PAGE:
• vendredi - Friday

  • samedi - Saturday

  • dimanche - Sunday

Months of the Year in French

The months of the year, or les mois de l’an, are not capitalized in French either. 

  • janvier - January 

  • février - February 

  • mars - March 

  • avril - April 

  • mai - May 

  • juin - June  

  • juillet - July 

  • août - August  

  • septembre - September  

  • octobre - October 

  • novembre - November  

  • décembre - December  

Time Terms in French

When you're talking about a specific time on the clock, instead of saying “o’clock” after the number, you’ll say “heures,” which means “hour.” For this, you’ll need to know your numbers up to 24 because the French use a 24-hour clock system. For example, if it’s 3:00, in French you’d say “Il est trois heures.”

  • le matin - the morning

  • dans l'après-midi - in the afternoon

  • en soirée - in the evening

  • la nuit - the night

  • tard - late

  • bientôt - soon

  • maintenant - now

  • hier - yesterday

  • aujourd'hui - today

  • demain - tomorrow

  • l’heure - time

  • midi - noon

  • minuit - midnight

  • Quelle heure est-il? - What time is it? 

French Greetings and Important Phrases

If you want to have a nice French conversation, you’ll need to know the proper ways to greet others, introduce yourself, and leave the group. 

  • Allô? – Hello? (for phone calls only)

  • À plus tard! - See you later!

  • Au revoir. - Goodbye. 

  • Bonjour! - Hello! or Good morning!

  • Bonsoir! - Good evening!

  • Ça va? - How are you? or How’s it going?

  • C’est combien? - How much is it?

  • Comment t'appelles-tu? - What’s your name?

  • Excusez moi. - Excuse me. 

  • Je ne comprends pas. - I don’t understand. 

  • Je suis désolé(e), mais je dois y aller. - I’m sorry, but I have to go.

  • Merci beaucoup. - Thanks a lot.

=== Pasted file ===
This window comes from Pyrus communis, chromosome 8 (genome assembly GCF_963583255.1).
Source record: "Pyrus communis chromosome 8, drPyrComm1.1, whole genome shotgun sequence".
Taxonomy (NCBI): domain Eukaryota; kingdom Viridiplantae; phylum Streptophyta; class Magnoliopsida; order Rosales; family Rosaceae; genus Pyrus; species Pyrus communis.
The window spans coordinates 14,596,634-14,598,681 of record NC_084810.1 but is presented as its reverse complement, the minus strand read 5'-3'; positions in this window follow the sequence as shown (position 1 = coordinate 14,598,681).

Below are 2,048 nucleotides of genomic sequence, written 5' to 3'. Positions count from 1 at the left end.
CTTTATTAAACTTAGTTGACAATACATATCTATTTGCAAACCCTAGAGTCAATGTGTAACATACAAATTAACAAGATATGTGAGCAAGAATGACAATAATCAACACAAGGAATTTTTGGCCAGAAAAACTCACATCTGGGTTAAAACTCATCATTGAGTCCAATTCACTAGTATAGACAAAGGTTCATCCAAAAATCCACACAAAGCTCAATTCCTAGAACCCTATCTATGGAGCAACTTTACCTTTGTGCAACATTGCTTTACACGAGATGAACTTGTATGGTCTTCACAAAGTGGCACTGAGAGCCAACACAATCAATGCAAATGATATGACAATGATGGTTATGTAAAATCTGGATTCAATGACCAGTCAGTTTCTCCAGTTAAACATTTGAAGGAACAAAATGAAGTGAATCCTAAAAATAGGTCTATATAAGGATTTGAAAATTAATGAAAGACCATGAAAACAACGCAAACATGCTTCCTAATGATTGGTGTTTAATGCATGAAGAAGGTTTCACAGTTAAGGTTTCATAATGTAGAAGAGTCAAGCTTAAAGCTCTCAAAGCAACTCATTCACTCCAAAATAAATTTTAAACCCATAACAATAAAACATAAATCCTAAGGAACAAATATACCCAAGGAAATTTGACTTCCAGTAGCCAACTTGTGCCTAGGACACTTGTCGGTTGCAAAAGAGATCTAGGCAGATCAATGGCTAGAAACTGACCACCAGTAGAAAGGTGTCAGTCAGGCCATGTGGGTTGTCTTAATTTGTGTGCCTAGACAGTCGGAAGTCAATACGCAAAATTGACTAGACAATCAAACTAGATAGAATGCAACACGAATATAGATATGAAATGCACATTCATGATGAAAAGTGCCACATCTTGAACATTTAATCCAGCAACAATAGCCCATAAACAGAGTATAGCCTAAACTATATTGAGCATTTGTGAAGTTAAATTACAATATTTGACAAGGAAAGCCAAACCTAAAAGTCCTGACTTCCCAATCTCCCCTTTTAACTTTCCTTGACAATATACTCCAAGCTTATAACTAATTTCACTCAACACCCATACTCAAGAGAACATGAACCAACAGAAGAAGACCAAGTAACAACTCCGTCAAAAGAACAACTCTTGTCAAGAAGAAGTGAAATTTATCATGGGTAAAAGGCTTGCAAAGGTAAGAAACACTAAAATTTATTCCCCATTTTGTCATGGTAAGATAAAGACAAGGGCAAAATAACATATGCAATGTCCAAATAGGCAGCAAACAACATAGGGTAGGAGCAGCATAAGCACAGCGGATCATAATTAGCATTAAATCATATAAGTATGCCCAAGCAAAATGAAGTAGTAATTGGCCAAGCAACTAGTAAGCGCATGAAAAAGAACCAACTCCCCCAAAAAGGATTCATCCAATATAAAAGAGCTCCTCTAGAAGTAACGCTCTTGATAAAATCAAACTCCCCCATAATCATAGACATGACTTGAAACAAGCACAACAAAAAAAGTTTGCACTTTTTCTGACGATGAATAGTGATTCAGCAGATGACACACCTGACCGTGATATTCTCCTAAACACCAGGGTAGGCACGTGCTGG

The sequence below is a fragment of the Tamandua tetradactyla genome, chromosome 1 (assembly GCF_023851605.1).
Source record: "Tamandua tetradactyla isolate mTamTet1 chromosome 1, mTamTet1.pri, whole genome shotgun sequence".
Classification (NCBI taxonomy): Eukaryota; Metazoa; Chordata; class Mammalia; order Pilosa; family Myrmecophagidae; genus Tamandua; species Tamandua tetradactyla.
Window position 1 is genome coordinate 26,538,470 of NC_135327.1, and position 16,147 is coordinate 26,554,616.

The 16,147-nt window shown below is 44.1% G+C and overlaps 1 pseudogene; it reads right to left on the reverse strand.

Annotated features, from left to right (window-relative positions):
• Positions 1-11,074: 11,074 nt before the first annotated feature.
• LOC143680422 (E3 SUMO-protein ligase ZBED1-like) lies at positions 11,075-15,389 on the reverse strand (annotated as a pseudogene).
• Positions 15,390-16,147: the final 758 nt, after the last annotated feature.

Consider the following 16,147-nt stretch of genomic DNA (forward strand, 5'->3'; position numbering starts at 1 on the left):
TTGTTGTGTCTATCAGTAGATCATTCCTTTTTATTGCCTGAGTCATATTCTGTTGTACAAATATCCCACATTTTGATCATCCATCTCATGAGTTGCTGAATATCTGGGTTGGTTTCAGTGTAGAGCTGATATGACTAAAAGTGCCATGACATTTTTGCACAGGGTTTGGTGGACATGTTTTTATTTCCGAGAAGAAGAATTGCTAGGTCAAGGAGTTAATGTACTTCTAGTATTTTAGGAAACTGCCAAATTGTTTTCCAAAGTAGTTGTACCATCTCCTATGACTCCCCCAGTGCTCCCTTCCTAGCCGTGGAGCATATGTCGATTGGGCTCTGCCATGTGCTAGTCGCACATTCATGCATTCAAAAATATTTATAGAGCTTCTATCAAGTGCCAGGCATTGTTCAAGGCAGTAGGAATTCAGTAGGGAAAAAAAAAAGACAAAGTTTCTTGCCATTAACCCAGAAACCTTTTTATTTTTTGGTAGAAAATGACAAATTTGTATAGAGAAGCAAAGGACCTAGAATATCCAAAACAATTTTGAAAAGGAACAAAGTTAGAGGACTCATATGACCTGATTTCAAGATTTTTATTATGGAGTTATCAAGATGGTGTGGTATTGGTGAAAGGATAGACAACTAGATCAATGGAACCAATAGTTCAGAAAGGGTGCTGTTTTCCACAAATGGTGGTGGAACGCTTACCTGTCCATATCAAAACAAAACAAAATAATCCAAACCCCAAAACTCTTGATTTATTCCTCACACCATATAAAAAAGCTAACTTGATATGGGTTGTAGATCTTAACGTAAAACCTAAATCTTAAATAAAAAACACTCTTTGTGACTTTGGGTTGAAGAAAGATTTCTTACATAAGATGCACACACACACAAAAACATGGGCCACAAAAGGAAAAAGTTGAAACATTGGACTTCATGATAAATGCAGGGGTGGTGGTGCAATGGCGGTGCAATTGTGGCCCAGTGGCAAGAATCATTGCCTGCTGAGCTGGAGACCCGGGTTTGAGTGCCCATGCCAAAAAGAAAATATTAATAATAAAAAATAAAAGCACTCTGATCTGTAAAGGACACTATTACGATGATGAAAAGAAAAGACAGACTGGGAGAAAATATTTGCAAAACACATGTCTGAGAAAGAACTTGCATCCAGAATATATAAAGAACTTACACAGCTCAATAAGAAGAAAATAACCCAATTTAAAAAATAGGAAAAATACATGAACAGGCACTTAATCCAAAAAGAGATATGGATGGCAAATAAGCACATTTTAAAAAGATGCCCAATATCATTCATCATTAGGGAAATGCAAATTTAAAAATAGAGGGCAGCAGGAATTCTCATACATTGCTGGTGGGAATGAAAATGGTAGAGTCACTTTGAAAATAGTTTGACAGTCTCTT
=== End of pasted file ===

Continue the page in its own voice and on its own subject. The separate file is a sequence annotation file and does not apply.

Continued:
• Non - No

  • Où est…? - Where is …?

  • Où sont les toilettes? - Where are the toilets?

  • Oui - Yes

  • Salut! - Hi!

  • S'il vous plait. - If you please, or please. 

Common French Pronouns

French subject pronouns are important parts of standard sentences. The trick to many of these is making sure the pronoun you use matches the gender or formality level of the subject. 

  • je - I

  • tu/vous - you (tu is informal and singular, vous is formal and/or plural)

  • il - he or it (masculine)

  • ils - they (masculine)

  • elle - she or it (feminine)

  • elles - they (feminine)

  • nous - we

Basic French Verbs and Action Words

As with English verbs, part of using these action words involves conjugating them to fit in your sentences.  For the purpose of beginner learning, these are the base forms of the verbs along with their conjugations for basic subjects. 

  • être - to be

    je suis  - I am

    tu es - you are

    il est - he is

    elle est  - she is

    nous sommes - we are

    vous êtes - you are

    ils sont/elles sont  - they are

  • avoir - to have

    j‘ai- I have

    tu as - you have

    il/elle a - he/she has

    nous avons - we have

    vous avez - you have

    ils/elles ont  - they have

  • aller - to go

    je vais - I’m going

    tu vas - you’re going

    il/elle va - he/she is going

    nous allons - we are going

    vous allez - you’re going

    ils/elles vont - they’re going

  • faire - to do

    je fais - I’m doing

    tu fais - you’re doing

    il/elle fait - he/she makes

    nous faisons - we’re making

    vous faites - you’re making

    ils/elles font - they’re doing

Parlez-Vous Francais? 

Do you speak French? You might feel like you could have a basic conversation or at least get by in a French speaking country now that you’ve learned some simple French words. Continue your language learning by discovering how to say “Hello” in different languages or even how to say “I love you.” in different languages.